Sansa nods. "How does it go?"
"I don't know, my lady. I can't bear to look," the girl confesses.
Sansa would be annoyed, but she can't bear it either. So, she waves her away and turns on Jaime's stool until she can rest her head on the camp table and wrap her arms around her head until the din of battle is muted.
She sleeps. But she is only aware that she sleeps, when his voice rouses her. She thinks he says her name, but in her fogginess she only knows one thing.
"Are you disappointed?" he asks, unceremoniously tossing his helmet down on the ground with a dull clatter.
She takes stock of him quickly. He is dented and bloodied. His hair mats to his head in one place, where it looks like he is bleeding still, but he is alive. The last of his kind. Like herself.
She swallows, staring up at him from his camp stool, her fingers gripping the edge of the table before her.
"I've left you speechless," he says, as he fumbles one handed with his breastplate. "I must cut an impressive figure."
"Oh, be quiet," she orders, as she finds her feet and steps up to him, batting his hand away, so that she might assist him with one of the buckles that holds his breastplate closed.
"You're in a mood," he observes, watching in barely contained bemusement, as she awkwardly works to free him from his armor. The grace with which she can ply a needle or turn a step on the dance floor seems to escape her in this task, particularly with his eyes upon her. "You have no gentle words for a knight fresh from the battle?"
"I haven't the patience for courtesy today," she says, her hands trembling, as she tugs on a thick leather strap. "I've been very short with Brie."
"Wonders never cease."
"Please, be quiet," she begs, her hands freezing at the third fastener, as she looks up at him. When he looks back at her with an unfamiliar kind of intensity that makes her heart race, she attempts to return to her task.
"What are you doing here?" he asks so softly she could almost miss it with the rattle of men returning from battle all around them.
"Waiting," she confesses.
"Jon is fine," he tells her with a weary sigh, sinking into one hip as he lets her work.
She hasn't asked after him. "Of course he is." It was not Jon she worried about, after all. "Don't you have a squire to do this?" she huffs, fighting to pull the breastplate over his head, but he finally takes over for her, completing what she has begun.
"I've no need for one: you've done such a fine job," he says, reaching up to chuck her under the chin as if she is a child. "Besides, I don't know where he is. I lost sight of him."
Sansa squeezes her eyes closed for a moment. His squire might lie out there in the field, bloody and dying. Or already dead. She opens them to reassure herself that Jaime, however, is alive. "You're bleeding."
"You can tend my wounds next if you like," he drawls.
"I'm not your nurse," she bites back.
"No? Well then, can I be of service, my lady?" he asks in an unmistakable tone that makes his remark sound crude, particularly since he is peeling layers of boiled leather from his body to reveal his stained surcoat.
She should stalk from his tent at his crude insinuations. She should slap him across his blood smeared face. But, he looks handsome and worn and his green eyes burn with a luminosity that holds her fast. So, instead, she steps forward and presses her palm to his cheek. He is sticky with blood and rough from having not shaved. "I'm glad you're alive," she says, unable to hold back her relief.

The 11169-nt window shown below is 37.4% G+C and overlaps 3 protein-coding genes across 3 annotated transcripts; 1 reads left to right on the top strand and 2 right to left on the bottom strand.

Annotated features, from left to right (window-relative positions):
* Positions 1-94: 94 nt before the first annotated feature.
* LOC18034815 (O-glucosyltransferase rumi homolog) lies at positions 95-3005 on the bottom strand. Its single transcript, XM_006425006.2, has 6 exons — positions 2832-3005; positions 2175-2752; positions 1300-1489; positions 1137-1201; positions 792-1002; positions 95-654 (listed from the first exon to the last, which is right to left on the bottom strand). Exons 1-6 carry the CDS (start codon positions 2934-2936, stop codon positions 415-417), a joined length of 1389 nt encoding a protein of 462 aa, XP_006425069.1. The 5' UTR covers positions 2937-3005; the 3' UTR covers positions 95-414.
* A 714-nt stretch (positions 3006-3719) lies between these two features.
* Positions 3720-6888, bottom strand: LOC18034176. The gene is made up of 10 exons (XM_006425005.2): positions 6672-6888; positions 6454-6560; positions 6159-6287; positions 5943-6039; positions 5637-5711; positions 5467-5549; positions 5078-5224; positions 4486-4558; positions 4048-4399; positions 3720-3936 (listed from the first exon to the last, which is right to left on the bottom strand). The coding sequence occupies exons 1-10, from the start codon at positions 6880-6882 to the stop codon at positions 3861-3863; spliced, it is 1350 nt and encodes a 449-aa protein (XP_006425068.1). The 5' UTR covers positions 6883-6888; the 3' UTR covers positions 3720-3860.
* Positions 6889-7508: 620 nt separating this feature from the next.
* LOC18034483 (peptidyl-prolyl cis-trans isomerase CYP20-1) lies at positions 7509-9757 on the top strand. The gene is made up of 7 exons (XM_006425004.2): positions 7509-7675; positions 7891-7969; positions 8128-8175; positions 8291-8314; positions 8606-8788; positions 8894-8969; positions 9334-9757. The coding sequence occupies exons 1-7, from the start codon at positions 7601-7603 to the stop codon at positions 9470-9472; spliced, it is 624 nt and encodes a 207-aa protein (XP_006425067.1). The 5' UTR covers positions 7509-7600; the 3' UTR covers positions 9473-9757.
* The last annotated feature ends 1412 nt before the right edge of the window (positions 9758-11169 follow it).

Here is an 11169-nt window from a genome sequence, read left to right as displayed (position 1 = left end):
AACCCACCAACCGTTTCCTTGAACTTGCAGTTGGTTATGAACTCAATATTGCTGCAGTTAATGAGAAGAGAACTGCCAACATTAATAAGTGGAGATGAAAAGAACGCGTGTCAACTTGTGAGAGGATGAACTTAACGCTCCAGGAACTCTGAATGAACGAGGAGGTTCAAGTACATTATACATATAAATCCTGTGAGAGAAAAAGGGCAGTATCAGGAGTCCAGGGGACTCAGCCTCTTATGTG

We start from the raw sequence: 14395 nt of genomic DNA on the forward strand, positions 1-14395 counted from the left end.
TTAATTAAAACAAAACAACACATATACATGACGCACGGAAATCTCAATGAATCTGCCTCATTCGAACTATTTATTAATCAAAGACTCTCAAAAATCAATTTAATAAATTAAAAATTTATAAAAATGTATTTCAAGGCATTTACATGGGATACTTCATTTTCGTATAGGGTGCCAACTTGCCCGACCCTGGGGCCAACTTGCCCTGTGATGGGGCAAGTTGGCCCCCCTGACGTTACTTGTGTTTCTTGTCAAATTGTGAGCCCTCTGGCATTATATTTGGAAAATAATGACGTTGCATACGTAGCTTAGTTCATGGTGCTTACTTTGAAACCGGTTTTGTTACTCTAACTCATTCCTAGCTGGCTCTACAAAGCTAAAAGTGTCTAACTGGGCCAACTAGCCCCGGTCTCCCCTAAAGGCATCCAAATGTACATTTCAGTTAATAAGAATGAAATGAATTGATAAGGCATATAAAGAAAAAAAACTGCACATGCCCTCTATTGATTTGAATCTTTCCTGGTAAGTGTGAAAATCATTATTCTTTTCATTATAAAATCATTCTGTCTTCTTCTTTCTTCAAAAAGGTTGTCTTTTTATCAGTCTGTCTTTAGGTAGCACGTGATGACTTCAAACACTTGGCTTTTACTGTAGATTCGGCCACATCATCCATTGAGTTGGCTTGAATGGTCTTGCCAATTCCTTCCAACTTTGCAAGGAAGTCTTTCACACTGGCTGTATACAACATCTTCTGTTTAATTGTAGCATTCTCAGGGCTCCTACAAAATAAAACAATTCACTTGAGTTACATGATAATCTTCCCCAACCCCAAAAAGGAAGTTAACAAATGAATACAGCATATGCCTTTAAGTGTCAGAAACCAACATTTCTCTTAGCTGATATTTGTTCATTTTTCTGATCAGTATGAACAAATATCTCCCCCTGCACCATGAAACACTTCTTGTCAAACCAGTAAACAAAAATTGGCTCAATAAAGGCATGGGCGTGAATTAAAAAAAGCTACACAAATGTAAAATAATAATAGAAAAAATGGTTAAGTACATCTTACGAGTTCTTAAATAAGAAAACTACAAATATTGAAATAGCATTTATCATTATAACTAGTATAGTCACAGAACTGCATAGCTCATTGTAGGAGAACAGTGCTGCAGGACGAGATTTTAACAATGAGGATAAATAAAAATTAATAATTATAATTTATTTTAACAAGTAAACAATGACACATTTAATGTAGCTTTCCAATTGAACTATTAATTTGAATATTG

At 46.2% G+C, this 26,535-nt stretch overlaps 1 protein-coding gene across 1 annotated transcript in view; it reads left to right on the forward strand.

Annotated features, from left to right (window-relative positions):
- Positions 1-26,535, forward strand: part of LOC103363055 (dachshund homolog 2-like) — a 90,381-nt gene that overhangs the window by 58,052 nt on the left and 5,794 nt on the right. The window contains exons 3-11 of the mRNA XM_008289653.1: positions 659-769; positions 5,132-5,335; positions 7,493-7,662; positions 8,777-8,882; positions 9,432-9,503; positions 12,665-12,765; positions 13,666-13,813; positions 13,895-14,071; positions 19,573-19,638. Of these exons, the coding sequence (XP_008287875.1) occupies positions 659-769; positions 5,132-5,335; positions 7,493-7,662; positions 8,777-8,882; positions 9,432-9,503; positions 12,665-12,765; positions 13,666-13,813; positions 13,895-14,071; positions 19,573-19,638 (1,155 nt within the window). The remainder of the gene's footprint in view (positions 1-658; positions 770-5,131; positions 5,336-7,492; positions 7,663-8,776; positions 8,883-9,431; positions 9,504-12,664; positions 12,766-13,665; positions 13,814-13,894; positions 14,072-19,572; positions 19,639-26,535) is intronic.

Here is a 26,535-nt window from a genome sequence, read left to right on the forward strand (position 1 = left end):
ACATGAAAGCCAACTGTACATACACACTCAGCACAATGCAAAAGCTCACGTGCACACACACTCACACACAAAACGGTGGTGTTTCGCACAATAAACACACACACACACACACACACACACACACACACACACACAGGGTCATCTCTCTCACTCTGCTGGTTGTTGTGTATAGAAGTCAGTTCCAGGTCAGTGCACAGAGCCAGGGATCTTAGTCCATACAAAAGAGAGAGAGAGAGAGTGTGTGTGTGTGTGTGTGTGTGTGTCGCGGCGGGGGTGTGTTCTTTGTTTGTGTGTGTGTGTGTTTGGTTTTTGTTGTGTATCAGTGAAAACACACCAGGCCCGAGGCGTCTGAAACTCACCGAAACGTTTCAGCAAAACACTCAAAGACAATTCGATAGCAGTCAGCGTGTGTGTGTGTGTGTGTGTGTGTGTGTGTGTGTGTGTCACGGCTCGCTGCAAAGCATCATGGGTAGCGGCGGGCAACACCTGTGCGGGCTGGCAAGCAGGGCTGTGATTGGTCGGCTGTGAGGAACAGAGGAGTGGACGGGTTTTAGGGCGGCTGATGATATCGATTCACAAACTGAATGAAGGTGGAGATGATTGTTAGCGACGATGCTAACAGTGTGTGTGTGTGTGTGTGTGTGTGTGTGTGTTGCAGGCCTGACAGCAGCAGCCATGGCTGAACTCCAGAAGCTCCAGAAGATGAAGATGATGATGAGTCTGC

His eyes fall on her lips. "What are you doing here, Lady Sansa?" he asks again, his voice thick. "Your brother will be missing you."
She wets her lips before she speaks, "I won't be missed for hours." Jaime risked everything to bring her home. Not her brother. Jaime has concerned himself more with her safety than anyone here today. Only, he can't bring himself to admit anything beyond the bonds of a vow made. "And it occurred to me that I've never properly thanked you," she says, as she feels her cheeks flush. He will take that as an invitation. Perhaps it is.
"Thanked me?" His gaze takes her in from foot to head, lingering in unmasked appraisal.
"For fulfilling your vow. For bringing me home," she explains, as she draws a red smudge of drying blood across his cheek as she smoothes her thumb over his skin.
"Someone should have told you not to come into a man's tent," he murmurs, though she feels his good hand warm in the small of her back, his arm encircling her even as he says it. "Killing makes a man," he begins, but stops, as her other hand grips tightly to his surcoat, bunching it in her hand, as she draws him forward.
His lips crash down on hers, and for the first time in her life she feels what it is to be kissed and to respond in kind not out of terror or calculation but with desire. This is what she wants. What she has wanted from him from the moment she realized that whatever he had done to her family in the past, this was a man she could trust, upon whom she could rely, that this was a man who loved fiercely. There was more praise in that than in honor, as far as Sansa was concerned. She would like to be the focus of that kind of intensity, instead of an echo, as she was to Petyr.
There is nothing composed in the way his mouth slants against hers, and she gasps in shock as his teeth bite hard enough into her lower lip to make her knees almost buckle. He must know enough to realize that it is pleasure and not pain that causes her to cry out, because he does not stop, does not pause before dragging his tongue across hers, bared to him in her astonishment at his forcefulness. She is suddenly abuzz from the tips of her toes to the roots of her now auburn hair, and her only thought is that she must get closer to him.
As if reading her mind, his hand slides lower, dipping below her back to grab her and close the last bit of distance between them with a firm tug. Her head drops to the side as it dawns on her that he has insinuated a muscled thigh between her legs. She scrambles at his surcoat, as his lips find her neck, blazing a hot trail over her pulse that surely beats too fast to be healthy. But how can she calm herself when he rocks her body against his leg until she moans in a decidedly unladylike fashion? The friction causes her eyes to fly shut, even though she would like to look upon him.